Collect or print antique or otherwise attention-grabbing photos. If you are printing the photos or finding them in magazines or newspapers, you may want to adhere them to light cardstock to provide a stronger backing. Share the basics of embroidery stitches with your students, then invite them to imagine what they might not be seeing in the photos, then stitch it right onto the pictures for an arresting multimedia piece.

Special presenters

Photographers

For teens who are especially interested in the photography element, consider bringing in a professional art photographer to talk about their work, field questions, and offer advice about careers in the arts, or even give a mini-class on specific techniques that participants can learn and use in their own photography.

Digital darkroom gurus

Have a computer lab or training room? Host an expert to guide young adults through the basics—or not so basics—of a photo editing program. Even if your library doesn’t have the space for a hands-on workshop, a demonstration program projected on a screen would give teens a taste of what these software packages can do, and hopefully entice them to learn more.

Embracing the peculiar

“I used to dream about escaping my ordinary life, but my life was never ordinary. I had simply failed to notice how extraordinary it was,” the series protagonist says in the first volume. As the Peculiars embrace and take pride in their unique talents, and Jacob begins to understand a new way of looking at the world, consider how these themes of empowerment and a fresh perspective can be enacted in the lives of your teens. Host a life coach, social worker, or inspirational speaker who can help teens understand their individuality and strengths.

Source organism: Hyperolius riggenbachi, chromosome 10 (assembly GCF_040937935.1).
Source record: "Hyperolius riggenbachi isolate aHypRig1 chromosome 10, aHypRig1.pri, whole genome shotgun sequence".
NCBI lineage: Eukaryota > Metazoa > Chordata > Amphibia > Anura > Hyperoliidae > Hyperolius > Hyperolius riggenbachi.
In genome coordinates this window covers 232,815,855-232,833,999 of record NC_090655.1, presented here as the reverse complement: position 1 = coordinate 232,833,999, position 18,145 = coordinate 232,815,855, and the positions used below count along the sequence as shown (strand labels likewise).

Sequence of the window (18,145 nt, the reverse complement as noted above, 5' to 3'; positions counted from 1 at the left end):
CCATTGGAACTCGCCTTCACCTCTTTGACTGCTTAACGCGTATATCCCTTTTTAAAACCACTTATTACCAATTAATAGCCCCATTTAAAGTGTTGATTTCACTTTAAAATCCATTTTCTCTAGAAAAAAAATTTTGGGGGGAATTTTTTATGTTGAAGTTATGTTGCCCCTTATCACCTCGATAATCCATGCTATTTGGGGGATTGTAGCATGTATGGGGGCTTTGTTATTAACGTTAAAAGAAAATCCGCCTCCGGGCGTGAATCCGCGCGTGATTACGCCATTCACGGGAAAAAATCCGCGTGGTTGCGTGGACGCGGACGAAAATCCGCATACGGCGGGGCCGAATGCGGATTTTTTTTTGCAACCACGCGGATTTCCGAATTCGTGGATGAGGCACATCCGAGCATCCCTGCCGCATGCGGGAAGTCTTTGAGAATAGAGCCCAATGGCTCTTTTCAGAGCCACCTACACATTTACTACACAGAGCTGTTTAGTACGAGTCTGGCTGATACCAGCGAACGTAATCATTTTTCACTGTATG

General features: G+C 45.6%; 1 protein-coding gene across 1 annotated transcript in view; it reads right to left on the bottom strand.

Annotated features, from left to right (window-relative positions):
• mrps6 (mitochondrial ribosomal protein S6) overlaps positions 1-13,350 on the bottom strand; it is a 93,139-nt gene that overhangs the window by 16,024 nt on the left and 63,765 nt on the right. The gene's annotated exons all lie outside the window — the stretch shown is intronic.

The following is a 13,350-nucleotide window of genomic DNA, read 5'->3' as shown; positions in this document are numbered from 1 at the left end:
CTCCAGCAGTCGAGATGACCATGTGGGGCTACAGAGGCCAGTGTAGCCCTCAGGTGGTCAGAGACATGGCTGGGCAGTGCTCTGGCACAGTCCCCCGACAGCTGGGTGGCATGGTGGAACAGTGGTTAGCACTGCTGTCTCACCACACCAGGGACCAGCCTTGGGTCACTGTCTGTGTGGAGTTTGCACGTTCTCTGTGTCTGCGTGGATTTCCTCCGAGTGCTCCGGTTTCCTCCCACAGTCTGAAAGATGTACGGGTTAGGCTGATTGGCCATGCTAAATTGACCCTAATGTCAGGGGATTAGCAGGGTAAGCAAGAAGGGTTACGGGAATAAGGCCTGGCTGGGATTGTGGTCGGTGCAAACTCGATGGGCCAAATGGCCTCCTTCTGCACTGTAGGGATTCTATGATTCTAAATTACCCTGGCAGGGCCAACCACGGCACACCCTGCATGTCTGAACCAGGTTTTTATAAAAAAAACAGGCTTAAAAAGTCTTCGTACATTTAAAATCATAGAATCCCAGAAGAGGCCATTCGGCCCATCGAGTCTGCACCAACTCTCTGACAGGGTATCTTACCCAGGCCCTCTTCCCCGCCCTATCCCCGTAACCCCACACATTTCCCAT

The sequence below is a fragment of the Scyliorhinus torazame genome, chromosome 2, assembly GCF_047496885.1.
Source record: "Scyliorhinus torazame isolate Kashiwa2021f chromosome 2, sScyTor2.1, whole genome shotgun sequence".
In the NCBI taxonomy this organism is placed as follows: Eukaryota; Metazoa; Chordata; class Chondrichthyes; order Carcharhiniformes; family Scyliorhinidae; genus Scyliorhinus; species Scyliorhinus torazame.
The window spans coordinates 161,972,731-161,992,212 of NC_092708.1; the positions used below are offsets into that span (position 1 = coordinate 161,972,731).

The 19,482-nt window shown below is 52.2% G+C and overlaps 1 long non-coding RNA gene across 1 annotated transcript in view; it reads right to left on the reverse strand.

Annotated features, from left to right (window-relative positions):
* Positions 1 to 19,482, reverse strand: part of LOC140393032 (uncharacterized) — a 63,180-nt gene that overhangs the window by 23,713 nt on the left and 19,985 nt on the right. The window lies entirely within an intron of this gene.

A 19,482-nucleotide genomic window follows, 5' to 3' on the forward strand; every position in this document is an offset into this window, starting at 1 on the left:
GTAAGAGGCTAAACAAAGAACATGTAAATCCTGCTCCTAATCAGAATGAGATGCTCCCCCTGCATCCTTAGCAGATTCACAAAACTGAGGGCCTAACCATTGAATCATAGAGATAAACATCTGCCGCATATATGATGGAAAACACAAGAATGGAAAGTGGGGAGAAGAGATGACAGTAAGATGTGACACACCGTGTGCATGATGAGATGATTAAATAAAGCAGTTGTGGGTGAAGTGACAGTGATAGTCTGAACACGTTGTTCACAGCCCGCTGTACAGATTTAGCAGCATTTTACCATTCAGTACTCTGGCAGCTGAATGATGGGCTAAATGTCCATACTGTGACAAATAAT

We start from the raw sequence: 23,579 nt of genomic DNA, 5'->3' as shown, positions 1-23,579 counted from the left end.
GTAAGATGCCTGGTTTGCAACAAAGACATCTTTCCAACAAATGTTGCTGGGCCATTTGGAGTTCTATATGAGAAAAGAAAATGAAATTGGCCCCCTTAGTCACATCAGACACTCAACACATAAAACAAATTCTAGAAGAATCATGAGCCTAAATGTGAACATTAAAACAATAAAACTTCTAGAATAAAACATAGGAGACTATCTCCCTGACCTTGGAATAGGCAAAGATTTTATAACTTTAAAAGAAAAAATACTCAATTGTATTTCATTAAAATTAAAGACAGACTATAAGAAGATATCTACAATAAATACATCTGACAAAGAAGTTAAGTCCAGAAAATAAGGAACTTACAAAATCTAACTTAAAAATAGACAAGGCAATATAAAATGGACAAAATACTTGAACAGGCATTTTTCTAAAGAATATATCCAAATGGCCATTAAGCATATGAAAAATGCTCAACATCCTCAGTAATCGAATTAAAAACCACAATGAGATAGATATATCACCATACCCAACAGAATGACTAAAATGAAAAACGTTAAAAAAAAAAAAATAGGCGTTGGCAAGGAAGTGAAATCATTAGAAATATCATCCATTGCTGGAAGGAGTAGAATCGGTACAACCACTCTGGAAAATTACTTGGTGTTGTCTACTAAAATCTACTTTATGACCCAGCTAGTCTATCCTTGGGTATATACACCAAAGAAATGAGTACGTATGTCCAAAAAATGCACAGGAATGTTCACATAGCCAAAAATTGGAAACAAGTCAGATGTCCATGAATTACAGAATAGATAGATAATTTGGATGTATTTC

Are you hosting any Peculiar programs in advance of the film? Share your ideas, photos, and program suggestions below.

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Comments

  1. Martha Hickson says:

    I’m running a “Peculiar Power” contest, in which kids identify the trait, talent, or experience that makes them unique. The idea is to help kids put a positive spin on being different. The first 25 entrants will get a “Proud to be Peculiar” button that I designed and made on our new button-maker. The winner (selected at random from all entries) will receive a “peculiar” prize package of creepy items from the party store and a gift card.